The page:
New York City Mayor's Office of Climate and Environmental Justice
At a Glance
Clean and Renewable Energy, Data Analysis
New York, NY
Kasey Motley evaluated the reliability of New York City’s electric grid and analyzed the vulnerability of local renewable energy sources to the impacts of climate change.
Climate change threatens New Yorkers’ access to clean and reliable energy. The impacts of climate change, such as temperature rise and heightened storm intensity, have increased the vulnerability of New York City’s existing electricity grid. This is particularly problematic when coupled with aging infrastructure, increasing population, and transmission limitations.
The NYC Mayor’s Office of Climate and Sustainability and the NYC Mayor's Office of Climate Resiliency enlisted Kasey Motley to investigate the reliability of the city’s electric grid and analyze the vulnerability of local renewable energy generation to the impacts of climate change.
Motley approached this challenge as three separate tasks:
- Analyze multiple years of grid reliability trends through the creation of a database and a visualization template that automatically tracks and organizes information on power outages and other relevant metrics. The dataset that Motley created includes 1,600 incidents and tracks where each incident took place and estimated impacts, as well as overlays with other social indicators.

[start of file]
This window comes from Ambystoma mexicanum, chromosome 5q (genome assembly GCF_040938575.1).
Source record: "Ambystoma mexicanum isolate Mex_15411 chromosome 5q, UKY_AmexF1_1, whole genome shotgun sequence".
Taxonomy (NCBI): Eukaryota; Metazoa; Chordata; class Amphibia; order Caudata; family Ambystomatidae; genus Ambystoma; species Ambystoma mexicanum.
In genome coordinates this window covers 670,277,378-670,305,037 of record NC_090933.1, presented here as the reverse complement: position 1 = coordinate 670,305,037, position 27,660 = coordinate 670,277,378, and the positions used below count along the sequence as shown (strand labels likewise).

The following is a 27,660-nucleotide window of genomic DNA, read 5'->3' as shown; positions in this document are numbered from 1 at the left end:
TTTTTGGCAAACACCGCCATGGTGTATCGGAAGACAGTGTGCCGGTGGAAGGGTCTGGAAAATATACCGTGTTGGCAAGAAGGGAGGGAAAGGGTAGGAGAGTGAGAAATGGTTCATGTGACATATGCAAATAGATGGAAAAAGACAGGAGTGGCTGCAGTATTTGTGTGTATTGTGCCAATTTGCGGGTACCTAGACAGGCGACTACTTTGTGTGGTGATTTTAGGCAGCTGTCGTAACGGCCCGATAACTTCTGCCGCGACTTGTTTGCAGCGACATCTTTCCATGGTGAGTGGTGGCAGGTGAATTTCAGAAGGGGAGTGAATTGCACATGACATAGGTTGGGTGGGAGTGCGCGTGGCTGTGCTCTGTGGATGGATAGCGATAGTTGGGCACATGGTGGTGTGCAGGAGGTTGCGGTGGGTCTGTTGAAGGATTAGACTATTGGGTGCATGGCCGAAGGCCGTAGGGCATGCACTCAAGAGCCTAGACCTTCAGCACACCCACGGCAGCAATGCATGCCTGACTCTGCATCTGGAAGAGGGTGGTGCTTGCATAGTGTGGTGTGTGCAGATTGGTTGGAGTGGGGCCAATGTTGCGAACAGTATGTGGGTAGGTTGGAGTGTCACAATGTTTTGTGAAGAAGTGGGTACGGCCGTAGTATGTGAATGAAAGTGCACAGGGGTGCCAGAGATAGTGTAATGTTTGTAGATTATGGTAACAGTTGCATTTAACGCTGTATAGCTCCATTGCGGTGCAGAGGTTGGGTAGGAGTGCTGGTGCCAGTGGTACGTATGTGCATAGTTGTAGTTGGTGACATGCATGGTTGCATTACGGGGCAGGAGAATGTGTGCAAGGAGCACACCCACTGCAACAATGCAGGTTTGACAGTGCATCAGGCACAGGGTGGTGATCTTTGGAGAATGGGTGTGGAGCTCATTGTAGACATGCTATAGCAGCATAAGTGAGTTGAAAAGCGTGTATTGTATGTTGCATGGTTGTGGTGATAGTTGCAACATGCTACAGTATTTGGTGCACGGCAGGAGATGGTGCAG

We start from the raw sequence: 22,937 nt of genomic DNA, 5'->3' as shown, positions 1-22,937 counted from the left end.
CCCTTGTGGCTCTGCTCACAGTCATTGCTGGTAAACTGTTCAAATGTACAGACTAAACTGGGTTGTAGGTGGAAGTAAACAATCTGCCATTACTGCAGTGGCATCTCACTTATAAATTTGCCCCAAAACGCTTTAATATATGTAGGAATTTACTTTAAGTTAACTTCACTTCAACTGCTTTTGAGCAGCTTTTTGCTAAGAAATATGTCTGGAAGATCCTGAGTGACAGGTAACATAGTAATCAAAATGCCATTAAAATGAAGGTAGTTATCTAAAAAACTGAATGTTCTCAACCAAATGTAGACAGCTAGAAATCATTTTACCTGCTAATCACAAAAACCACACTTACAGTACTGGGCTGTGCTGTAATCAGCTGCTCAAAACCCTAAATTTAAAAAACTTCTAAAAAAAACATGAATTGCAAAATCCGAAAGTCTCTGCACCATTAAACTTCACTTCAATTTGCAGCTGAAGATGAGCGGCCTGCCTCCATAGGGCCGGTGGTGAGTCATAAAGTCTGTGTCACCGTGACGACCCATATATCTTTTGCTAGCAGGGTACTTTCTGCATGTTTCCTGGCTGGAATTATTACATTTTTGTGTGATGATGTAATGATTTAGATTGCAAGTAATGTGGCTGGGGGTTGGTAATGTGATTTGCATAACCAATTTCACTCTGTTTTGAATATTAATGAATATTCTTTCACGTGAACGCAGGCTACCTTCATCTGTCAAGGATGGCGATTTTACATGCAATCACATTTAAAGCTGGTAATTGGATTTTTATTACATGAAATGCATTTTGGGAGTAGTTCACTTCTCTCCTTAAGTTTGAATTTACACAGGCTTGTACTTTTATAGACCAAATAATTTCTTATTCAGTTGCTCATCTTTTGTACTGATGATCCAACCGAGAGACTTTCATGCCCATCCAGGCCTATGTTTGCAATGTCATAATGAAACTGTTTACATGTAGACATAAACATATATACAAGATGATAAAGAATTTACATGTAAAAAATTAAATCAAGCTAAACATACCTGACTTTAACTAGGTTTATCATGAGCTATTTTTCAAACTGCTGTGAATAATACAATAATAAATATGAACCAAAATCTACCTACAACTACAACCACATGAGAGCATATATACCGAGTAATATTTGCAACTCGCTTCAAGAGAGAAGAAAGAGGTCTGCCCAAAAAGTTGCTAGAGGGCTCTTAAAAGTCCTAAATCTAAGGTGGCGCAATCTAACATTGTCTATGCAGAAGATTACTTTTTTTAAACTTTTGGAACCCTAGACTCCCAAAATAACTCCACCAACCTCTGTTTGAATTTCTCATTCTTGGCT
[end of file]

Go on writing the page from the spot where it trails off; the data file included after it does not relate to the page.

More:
- Assess the vulnerability of local renewables to climate-based events such as heat waves, cold waves, extreme rain events, windstorms, and storm surges. This analysis focuses on offshore wind and behind-the-meter solar but includes other clean energy technologies such as energy storage and hydropower.
- Evaluate ownership models for energy resources to determine how the City can support more localized generation of renewable energy resources.
To meet New York City’s goal of reaching carbon neutrality by 2050, an increased adoption of renewable energy generation is needed. Equally important is the equitable and reliable transmission and distribution of electricity.
The database Motley developed allows the Mayor’s Office to continuously track what areas are most affected by electricity reliability issues and helps identify trends to ensure that future improvements can be directed toward affected parties.
As more renewables are brought online, this research matrix will assist in the prioritization of investments.
The City is currently developing its first Long Term Energy Plan to be issued in 2022. Motley’s work will inform this plan and help New York City act against climate change.